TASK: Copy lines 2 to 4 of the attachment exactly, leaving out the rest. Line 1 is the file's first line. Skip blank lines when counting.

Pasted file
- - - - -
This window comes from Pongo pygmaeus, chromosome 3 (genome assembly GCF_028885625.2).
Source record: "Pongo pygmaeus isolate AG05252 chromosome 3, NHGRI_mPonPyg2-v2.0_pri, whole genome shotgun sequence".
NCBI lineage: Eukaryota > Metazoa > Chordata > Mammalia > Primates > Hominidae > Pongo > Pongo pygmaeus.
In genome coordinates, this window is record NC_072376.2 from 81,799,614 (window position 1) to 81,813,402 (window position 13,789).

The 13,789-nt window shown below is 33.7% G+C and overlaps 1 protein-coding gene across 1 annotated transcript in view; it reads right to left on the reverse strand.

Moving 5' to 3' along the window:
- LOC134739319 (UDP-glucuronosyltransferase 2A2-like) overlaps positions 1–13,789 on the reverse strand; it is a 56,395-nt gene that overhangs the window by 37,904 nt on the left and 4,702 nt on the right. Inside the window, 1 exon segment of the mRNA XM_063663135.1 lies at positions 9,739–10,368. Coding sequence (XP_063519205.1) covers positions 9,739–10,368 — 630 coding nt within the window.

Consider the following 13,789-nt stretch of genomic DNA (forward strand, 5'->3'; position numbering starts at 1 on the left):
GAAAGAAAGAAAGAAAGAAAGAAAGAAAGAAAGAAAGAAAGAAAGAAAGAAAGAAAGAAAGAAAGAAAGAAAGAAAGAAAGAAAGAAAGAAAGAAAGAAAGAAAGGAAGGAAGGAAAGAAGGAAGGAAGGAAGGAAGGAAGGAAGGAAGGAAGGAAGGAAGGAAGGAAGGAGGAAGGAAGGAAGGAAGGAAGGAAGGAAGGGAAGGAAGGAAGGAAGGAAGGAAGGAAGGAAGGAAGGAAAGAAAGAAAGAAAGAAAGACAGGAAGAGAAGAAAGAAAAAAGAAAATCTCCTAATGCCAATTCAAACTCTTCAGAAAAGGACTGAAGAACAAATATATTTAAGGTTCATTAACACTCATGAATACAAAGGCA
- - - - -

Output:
Source record: "Pongo pygmaeus isolate AG05252 chromosome 3, NHGRI_mPonPyg2-v2.0_pri, whole genome shotgun sequence".
NCBI lineage: Eukaryota > Metazoa > Chordata > Mammalia > Primates > Hominidae > Pongo > Pongo pygmaeus.
In genome coordinates, this window is record NC_072376.2 from 81,799,614 (window position 1) to 81,813,402 (window position 13,789).